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I’ve written before about how speaking anxiety is a common phenomenon in any setting where people engage in public speaking activities, but especially in the foreign language classroom because students feel self-conscious about making errors or not making sense at all. In my previous post I wrote about what we as instructors can do. Here are a few tips for students to manage and reduce their speaking anxiety.
When the most anxious students approach you about their fear to speak in class, here is what you can tell them: Speaking in interactions with others or in front of a larger group has to happen in order to build your oral skills in the target language. I as your teacher will do my best to provide other venues for you to talk (like asynchronous speaking homework with Extempore), but to feel less self-conscious about speaking to others in the target language, here’s what you can do:
1. Use self-talk. Choose a part of your day when no one is listening and describe what you are doing in the target language (I’m going to brush my teeth, I need a tooth brush, water, and I don’t know how to say tooth paste, I may look it up later). It doesn’t matter whether your grammar is good or not, or whether you’re at the level of just listing words rather than forming complete sentences. What matters is that your brain does the work of retrieving the words you need and transforming them into target language structures.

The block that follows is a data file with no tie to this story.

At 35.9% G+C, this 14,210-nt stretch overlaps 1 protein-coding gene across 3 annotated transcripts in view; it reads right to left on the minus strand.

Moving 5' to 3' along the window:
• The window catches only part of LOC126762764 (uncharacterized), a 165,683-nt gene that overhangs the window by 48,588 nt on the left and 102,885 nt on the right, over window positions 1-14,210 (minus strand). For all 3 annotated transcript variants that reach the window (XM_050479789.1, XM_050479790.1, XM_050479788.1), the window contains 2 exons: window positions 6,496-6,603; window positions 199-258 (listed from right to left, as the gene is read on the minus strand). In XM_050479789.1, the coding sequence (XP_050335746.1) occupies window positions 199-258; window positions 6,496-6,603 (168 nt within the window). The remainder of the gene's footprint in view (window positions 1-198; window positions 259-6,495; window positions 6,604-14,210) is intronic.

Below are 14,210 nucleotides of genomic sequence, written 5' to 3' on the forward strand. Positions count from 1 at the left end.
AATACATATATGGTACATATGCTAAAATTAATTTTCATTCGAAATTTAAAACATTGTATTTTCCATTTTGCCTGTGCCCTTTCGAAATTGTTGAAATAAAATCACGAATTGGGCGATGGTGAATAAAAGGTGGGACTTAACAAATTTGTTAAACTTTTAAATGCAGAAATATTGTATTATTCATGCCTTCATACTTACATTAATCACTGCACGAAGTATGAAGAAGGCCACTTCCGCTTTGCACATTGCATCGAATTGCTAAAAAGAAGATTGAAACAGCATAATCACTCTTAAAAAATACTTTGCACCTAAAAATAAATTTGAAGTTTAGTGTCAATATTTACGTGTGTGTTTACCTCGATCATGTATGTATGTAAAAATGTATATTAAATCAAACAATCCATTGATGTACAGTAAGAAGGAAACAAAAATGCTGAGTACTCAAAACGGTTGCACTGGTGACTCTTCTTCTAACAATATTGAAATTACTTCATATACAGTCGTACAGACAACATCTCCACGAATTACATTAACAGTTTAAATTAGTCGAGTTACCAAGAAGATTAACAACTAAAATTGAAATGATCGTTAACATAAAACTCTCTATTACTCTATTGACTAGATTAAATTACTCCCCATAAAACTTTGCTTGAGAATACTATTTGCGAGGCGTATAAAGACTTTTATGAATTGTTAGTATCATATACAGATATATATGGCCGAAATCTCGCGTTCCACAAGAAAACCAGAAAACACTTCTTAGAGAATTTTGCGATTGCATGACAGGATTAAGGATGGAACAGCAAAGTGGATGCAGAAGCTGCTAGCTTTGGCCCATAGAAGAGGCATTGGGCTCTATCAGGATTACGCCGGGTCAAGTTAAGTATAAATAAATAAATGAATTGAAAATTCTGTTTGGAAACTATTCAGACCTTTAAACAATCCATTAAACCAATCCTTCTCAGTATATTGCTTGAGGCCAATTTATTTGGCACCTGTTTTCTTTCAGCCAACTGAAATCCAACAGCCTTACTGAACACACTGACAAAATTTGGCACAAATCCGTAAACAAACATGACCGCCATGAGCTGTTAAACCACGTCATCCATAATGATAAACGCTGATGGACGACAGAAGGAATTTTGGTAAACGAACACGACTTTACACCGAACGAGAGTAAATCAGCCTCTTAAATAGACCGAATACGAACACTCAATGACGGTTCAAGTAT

2. Create a support group. Form a mini conversation group (maximum 3 people) with other shy people in your class or with friends who also take a class in the target language. Get together once a week to just talk. Again, don’t worry at all about grammar. If all of you are in the same classroom, you can use this time to do homework in the target language.
3. Let others know. When paired in class with a student you have never worked with, let him or her know that you are super anxious to speak in the target language, but that you will do your best to complete the task. Believe me, most people will be supportive and understanding, and they will not judge how you sound or what mistakes you make (chances are they’re also experiencing some speaking anxiety).
4. Hear yourself. Listen to the recordings from your oral homework in the target language. You may realize that you don’t sound so different from other students in the classroom, which will boost your confidence and lessen your anxiety.
5. Build your vocabulary. Many times the insecurity feelings underlying our speaking anxiety come from a gap in our abilities. Practicing with vocabulary building activities outside of class is a great way to increase your knowledge base and stop feeling like you lack the words to speak. Search for vocabulary building apps for your specific target language.
One last piece of advice: seeking out speaking opportunities will desensitize (reduce) your communication apprehension and will give you much needed speaking practice, and, we all know, practice makes perfect.
There are many ways this can be built into speaking practice. Below, we have linked you to 29 FREE speaking activities that can be directly applied to help that anxious student! Just click the image below.